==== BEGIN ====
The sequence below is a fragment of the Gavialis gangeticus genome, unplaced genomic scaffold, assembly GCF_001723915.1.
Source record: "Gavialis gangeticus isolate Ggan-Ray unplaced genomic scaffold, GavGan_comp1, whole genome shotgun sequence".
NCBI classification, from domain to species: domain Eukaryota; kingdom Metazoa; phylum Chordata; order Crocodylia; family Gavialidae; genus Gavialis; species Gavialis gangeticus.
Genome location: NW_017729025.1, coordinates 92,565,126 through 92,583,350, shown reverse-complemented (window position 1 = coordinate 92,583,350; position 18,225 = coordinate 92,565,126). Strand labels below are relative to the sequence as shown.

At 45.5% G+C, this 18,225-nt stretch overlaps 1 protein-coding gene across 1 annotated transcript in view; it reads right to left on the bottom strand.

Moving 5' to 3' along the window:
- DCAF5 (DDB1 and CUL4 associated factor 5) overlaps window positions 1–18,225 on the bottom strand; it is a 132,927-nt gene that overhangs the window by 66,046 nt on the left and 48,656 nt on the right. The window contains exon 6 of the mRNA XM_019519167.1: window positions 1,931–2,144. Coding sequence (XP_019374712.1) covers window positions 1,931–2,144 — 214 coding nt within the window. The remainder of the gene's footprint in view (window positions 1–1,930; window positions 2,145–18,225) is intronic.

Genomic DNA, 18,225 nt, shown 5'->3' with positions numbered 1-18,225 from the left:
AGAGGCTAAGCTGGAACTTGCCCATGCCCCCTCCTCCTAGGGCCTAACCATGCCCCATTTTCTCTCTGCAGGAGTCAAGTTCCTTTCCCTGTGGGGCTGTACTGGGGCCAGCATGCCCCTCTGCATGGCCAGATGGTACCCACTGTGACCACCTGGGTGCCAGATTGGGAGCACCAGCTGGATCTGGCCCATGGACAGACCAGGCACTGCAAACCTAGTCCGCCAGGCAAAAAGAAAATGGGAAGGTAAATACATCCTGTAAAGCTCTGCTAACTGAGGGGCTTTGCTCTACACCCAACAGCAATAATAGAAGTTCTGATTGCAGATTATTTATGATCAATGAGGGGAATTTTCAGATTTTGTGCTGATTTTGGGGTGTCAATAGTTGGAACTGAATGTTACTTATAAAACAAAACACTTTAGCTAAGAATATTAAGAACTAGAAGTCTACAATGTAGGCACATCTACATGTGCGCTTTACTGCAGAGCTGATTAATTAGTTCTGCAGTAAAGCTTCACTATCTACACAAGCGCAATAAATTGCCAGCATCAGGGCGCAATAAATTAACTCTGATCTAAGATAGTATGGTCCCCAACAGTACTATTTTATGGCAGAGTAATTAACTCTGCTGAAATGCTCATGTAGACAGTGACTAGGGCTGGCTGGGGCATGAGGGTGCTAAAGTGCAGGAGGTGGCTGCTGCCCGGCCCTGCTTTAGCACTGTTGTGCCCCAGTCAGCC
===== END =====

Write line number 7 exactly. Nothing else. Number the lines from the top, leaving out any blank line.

- DCAF5 (DDB1 and CUL4 associated factor 5) overlaps window positions 1–18,225 on the bottom strand; it is a 132,927-nt gene that overhangs the window by 66,046 nt on the left and 48,656 nt on the right. The window contains exon 6 of the mRNA XM_019519167.1: window positions 1,931–2,144. Coding sequence (XP_019374712.1) covers window positions 1,931–2,144 — 214 coding nt within the window. The remainder of the gene's footprint in view (window positions 1–1,930; window positions 2,145–18,225) is intronic.